Pollinator Week BINGO!

Every year, a week in June is dedicated to celebrating pollinators. All week long TPI will be posting pollinator-related videos, blog posts, etc. PLUS, you can play BINGO for a chance to win a prize!

To play Pollinator Week BINGO, which features flower-visiting insects you can find in the Northeastern USA this time of year, download and print the Bingo card (below) or screen shot the image on your phone. Take your card/phone outside and if you find the correct insect, mark it off on your printed card with a pen/pencil or with your phone’s photo annotation option.

If you get BINGO! (five in a row, vertical, horizontal, or diagonal, TPI logo is a free space), send a photo of your annotated card to tuftspollinators@gmail.com or tweet a photo and tag @PollinateTufts by 11:59 pm on Friday, June 26. Each completed BINGO! card will be entered in a drawing to win TPI swag and a voucher for a free pollinator-friendly plant at next spring’s TPI plant sale! Limit one entry per person.

For help identifying the insects you observe, download our identification guides or reach out to us with photos via email or Twitter!

Stay tuned for more #PollinatorWeek fun!

Social distancing with cellophane bees

Cellophane bees are very bad at social distancing. In early spring, hundreds to thousands of males and females aggregate on sandy soil and in pines and cedar trees. Males swarm females in large groups termed “mating balls” and, from each cluster, only one male will emerge victorious. Once mated, females get to business building nests. Though solitary, females work in a shared office space called a nesting aggregation for their three-week life. Sometimes, when a female gets bored, she’ll even dip into the nest of another female. Certainly, they do not keep six feet away from each other in the narrow tunnel of the nest. Don’t be like cellophane bees. Practice social distancing.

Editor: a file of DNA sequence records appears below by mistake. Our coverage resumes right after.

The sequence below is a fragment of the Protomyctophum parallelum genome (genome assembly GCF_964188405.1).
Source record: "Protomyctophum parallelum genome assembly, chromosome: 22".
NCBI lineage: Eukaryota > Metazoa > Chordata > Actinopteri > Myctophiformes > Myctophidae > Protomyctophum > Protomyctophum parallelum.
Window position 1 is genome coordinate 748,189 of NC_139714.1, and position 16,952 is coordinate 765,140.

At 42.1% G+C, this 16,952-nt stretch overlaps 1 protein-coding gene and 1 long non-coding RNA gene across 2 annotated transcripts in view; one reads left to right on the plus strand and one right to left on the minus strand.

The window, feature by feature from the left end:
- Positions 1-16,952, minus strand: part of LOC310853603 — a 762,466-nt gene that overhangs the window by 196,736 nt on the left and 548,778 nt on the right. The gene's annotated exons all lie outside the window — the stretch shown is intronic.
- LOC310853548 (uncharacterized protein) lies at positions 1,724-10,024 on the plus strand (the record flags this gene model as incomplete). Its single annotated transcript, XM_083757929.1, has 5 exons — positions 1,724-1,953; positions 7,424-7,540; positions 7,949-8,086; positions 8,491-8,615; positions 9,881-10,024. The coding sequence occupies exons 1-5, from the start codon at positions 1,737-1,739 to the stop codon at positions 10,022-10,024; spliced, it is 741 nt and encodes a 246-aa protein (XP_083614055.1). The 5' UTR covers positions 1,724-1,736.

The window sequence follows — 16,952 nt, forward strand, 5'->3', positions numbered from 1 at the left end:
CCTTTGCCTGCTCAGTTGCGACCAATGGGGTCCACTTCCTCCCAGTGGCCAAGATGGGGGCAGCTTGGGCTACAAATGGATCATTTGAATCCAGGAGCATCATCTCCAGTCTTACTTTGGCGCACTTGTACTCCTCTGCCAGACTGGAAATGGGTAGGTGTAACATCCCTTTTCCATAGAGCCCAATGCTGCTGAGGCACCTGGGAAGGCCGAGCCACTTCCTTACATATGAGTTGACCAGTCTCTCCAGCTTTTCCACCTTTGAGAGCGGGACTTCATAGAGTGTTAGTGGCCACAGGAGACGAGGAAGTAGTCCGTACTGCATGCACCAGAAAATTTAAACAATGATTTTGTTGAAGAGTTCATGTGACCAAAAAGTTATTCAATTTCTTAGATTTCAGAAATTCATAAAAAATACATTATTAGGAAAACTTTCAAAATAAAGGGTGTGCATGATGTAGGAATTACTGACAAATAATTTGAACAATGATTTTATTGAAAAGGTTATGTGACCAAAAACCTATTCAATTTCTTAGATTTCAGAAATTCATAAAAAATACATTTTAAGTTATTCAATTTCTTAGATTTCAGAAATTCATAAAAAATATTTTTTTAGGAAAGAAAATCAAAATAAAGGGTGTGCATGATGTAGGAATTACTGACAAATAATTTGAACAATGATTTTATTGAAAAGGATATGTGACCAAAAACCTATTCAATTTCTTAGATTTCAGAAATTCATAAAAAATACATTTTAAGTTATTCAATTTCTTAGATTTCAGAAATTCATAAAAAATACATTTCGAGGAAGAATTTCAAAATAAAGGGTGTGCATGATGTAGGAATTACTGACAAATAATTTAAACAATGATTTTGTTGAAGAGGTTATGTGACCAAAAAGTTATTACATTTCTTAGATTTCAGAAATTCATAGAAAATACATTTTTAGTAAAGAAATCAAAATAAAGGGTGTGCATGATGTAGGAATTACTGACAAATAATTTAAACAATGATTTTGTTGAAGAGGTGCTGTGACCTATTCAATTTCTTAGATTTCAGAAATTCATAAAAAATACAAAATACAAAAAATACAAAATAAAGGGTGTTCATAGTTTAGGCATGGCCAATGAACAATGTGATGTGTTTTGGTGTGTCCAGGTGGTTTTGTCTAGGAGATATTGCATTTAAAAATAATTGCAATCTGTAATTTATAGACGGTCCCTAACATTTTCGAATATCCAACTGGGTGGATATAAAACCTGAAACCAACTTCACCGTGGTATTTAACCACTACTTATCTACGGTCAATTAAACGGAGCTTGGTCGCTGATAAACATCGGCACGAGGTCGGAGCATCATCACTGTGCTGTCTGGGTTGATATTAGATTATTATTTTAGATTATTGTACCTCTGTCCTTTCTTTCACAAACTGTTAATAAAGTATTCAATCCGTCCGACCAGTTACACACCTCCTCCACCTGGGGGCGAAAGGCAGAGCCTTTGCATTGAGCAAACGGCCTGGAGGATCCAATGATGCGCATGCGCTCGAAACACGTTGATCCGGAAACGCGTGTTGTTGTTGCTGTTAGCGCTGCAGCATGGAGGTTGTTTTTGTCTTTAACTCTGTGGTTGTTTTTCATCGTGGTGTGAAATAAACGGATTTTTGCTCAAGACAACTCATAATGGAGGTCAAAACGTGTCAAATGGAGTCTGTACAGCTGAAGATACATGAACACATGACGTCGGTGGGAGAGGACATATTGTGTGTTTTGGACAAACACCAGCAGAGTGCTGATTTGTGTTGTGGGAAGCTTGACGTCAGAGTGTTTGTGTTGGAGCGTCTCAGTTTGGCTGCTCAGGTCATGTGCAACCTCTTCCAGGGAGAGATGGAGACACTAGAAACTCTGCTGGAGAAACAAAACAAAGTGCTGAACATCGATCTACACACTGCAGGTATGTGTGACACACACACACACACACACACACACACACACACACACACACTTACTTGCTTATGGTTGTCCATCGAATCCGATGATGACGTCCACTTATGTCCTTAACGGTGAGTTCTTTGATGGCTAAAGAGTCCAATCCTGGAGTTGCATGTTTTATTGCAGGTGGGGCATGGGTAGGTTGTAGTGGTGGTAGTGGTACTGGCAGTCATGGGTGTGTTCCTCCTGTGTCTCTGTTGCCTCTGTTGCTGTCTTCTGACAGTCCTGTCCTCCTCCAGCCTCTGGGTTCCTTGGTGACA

Cellophane bees are very bad at social distancing. Here, several males have swarmed a female and are competing for the chance to mate with her. PC: Colletes succinctus, Nigel Jones, Flickr

Nevertheless, observing cellophane bees is a great way to social distance while you’re at home and living your best #quarantinelife. In New England, you can find unequal cellophane bees (Colletes inaequalis) nesting in your backyard in late-March/early-April, provided the sod isn’t too thick. Watching cellophane bees be cellophane bees can be a fun distraction. And don’t worry about getting stung since they are quite docile. Here’s a short video to help you get started finding your own cellophane bee nests. If you do find some, take a photo and get in touch! We’d love to hear what you find.

Female cellophane bees nest in close proximity. Each turret of sand marks the entrance to a nest. PC: N. Dorian

TPI spreading across Tufts campuses!

Early last spring, TPI was officially funded by the Tufts Green Fund. Since last year, we planted three pollinator gardens on the Medford/Somerville campus, and generated outreach materials for events on and off campus. Through live-facing events alone, TPI reached over 1,000 people in Massachusetts and Rhode Island!

For this cycle of the Green Fund, the Sustainability Committee from the School of the Museum of Fine Arts (SMFA) at Tufts University reached out about applying to fund pollinator gardens on their campus. As of yesterday, the SMFA pollinator garden project was funded!

We extend our congratulations and are excited to collaborate! Some of the seedlings we’re growing in the greenhouse, as well as TPI signs, will find a home in Boston later this year. If you see a pollinator garden while strolling the SMFA campus, take a moment to watch. You might be surprised by how many pollinators you see!